Bradley_Manning

Private Bradley Manning on trial

Bradley Manning, who served as an intelligence analyst in the US Army, is facing charges for leaking classified information to the public domain. The intention of this article is not to tackle the issue of whether what Manning did was illegal. It has no direct bearing on whether what he did was ethical, because the relationship between laws and ethics is loose at best. The issue that occupies us here is whether Manning is ‘guilty’ of acting unethically rather than unlawfully. I will argue that Manning’s actions were ethical, and that this is true in terms of both the intentions and consequences of his actions.

 

Background

While serving in Iraq in 2010, Private Bradley Manning downloaded classified information from the military database he had classified access to and passed it on Julian Assange, editor of online whistle-blowing site, Wikileaks. Manning handed over entire logs of military operations and diplomatic cables, which included information that was embarrassing for the US military, such as video footage of clumsy military attacks on what turned out to be civilians using what appears to be disproportionate force, and diplomatic accounts of corruption and despotism among various leaders, particularly in the Middle East.

Bradley Manning’s motives were seemingly to expose the unethical nature of US military intervention in Iraq and Afghanistan, which is what led him to hand over the entire corpus of information, rather than selective parts. Manning was apprehended and placed in solitary confinement in mid-2010 in a military prison under Prevention of Injury status. He pleaded guilty to 10 of the 22 charges, but was acquitted of the most serious charge – aiding the enemy.

 

Ethical intentions

Moral philosophers have long tackled the issue of whether ethics is a matter of intentions behind actions or the consequences of actions. For example, one could argue that abortion, whatever the intention, is always an unethical act, because it involves the intentional taking of life. Courts often consider motives as part of determining the crime. For example, murder involves an intention to kill another person (with war-time acts exempted), while killings that are unpremeditated are classed as manslaughter and involve a lesser sentence.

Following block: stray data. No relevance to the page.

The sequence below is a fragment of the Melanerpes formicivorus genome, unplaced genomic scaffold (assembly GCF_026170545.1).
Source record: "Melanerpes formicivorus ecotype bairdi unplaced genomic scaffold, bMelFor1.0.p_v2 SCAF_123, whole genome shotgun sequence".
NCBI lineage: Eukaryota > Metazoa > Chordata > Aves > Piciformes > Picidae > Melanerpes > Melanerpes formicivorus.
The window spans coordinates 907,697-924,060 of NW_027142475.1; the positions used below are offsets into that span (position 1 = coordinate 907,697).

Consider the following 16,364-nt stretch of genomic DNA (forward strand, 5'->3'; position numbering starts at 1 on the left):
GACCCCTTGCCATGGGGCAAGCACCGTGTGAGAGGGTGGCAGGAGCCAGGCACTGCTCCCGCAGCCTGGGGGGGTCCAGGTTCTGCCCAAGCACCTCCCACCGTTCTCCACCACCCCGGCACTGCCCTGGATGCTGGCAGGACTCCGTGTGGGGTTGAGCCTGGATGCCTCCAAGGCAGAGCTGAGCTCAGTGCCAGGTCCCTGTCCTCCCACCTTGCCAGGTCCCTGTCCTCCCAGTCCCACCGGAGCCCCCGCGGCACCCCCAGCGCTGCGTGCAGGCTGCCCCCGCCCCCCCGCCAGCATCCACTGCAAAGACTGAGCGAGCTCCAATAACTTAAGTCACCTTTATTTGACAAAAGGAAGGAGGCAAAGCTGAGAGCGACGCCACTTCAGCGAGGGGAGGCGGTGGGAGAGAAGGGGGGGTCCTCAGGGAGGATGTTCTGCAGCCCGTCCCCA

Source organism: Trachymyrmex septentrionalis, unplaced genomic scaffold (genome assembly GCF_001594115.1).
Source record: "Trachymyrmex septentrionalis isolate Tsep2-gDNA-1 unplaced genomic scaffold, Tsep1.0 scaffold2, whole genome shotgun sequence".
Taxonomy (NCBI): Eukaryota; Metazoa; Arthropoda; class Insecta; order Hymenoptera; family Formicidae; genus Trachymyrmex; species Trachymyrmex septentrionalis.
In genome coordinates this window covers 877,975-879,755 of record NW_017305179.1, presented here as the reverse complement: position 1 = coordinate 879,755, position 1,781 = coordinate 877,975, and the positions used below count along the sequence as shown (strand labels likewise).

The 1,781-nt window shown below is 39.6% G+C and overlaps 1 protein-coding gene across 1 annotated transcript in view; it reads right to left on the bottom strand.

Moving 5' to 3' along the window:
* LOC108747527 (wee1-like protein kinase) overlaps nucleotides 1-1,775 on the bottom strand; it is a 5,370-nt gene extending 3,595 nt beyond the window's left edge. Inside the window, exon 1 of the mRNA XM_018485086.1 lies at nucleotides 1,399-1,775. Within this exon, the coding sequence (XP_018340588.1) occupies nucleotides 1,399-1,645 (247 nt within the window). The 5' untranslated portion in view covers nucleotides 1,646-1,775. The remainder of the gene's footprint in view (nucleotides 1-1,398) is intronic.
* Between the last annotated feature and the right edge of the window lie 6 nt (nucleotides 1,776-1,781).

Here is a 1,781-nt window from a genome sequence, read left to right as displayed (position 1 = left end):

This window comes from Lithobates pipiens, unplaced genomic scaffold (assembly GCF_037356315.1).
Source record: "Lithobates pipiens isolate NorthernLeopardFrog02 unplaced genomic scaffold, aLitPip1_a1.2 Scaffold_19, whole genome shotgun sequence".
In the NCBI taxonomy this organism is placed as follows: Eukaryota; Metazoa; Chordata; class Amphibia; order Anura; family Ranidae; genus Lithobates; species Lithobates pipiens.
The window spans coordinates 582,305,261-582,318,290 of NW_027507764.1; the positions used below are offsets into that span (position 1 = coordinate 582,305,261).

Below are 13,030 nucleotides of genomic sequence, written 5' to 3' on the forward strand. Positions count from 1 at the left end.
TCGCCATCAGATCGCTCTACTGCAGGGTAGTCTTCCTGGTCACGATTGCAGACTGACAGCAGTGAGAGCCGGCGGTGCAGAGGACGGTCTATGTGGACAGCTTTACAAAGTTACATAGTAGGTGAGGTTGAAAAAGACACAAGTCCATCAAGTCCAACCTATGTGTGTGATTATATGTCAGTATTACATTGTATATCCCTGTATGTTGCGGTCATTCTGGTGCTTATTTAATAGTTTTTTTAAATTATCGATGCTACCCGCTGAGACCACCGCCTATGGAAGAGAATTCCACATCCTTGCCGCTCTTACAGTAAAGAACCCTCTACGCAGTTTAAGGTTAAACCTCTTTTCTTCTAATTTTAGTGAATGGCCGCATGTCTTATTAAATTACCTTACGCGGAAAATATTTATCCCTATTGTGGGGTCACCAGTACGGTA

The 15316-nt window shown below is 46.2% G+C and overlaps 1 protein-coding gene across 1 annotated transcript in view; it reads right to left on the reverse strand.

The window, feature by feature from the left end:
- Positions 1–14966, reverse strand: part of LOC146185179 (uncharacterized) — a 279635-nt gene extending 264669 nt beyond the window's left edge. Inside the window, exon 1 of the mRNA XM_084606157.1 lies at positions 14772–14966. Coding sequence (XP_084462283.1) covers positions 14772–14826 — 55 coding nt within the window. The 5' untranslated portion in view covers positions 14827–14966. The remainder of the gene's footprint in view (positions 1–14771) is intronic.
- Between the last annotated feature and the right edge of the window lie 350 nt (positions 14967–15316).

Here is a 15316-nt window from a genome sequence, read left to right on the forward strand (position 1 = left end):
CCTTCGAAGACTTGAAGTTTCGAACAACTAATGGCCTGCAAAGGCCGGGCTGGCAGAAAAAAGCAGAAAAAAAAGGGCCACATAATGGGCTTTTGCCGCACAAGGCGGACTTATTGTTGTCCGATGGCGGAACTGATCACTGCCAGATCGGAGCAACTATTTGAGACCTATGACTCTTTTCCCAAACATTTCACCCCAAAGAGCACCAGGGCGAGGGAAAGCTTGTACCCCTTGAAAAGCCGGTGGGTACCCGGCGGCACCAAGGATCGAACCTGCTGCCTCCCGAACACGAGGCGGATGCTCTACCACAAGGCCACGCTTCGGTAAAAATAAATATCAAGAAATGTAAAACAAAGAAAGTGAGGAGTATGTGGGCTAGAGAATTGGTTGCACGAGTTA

In his pre-hearing, Manning gave a statement that outlined his reasons for his actions:

I felt that we were risking so much for people that seemed unwilling to cooperate with us, leading to frustration and anger on both sides. I began to become depressed with the situation that we found ourselves increasingly mired in year after year (The Guardian, 2013).

He says further:

In attempting to conduct counter-terrorism or CT and counter-insurgency COIN operations we became obsessed with capturing and killing human targets on lists and not being suspicious of and avoiding cooperation with our Host Nation partners, and ignoring the second and third order effects of accomplishing short-term goals and missions. I believe that if the general public, especially the American public, had access to the information contained within the CIDNE-I and CIDNE-A tables this could spark a domestic debate on the role of the military and our foreign policy in general as [missed word] as it related to Iraq and Afghanistan.

I also believed the detailed analysis of the data over a long period of time by different sectors of society might cause society to reevaluate the need or even the desire to even to engage in counterterrorism and counterinsurgency operations that ignore the complex dynamics of the people living in the effected environment every day (The Guardian, 2013).

Manning became particularly upset when his superiors failed to act on information about persecution of political activists in Iraq, who were being imprisoned and, Manning suspected, tortured. Instead he was asked to assist local authorities in apprehending the activists.

For Manning, handing over the classified information to Wikileaks involved a sense of relief:

I felt I had accomplished something that allowed me to have a clear conscience based upon what I had seen and read about and knew were happening in both Iraq and Afghanistan every day (The Guardian, 2013).

Manning did not seek financial reward for leaking the information. He never asked for payment from Assange. Nor does he appear to have done it for fame. Based on statements he made to Adrian Lamo, a computer hacker he confided in, he stated that he dreaded publicity from the action. His name became linked to the breach only when he was apprehended by the US authorities.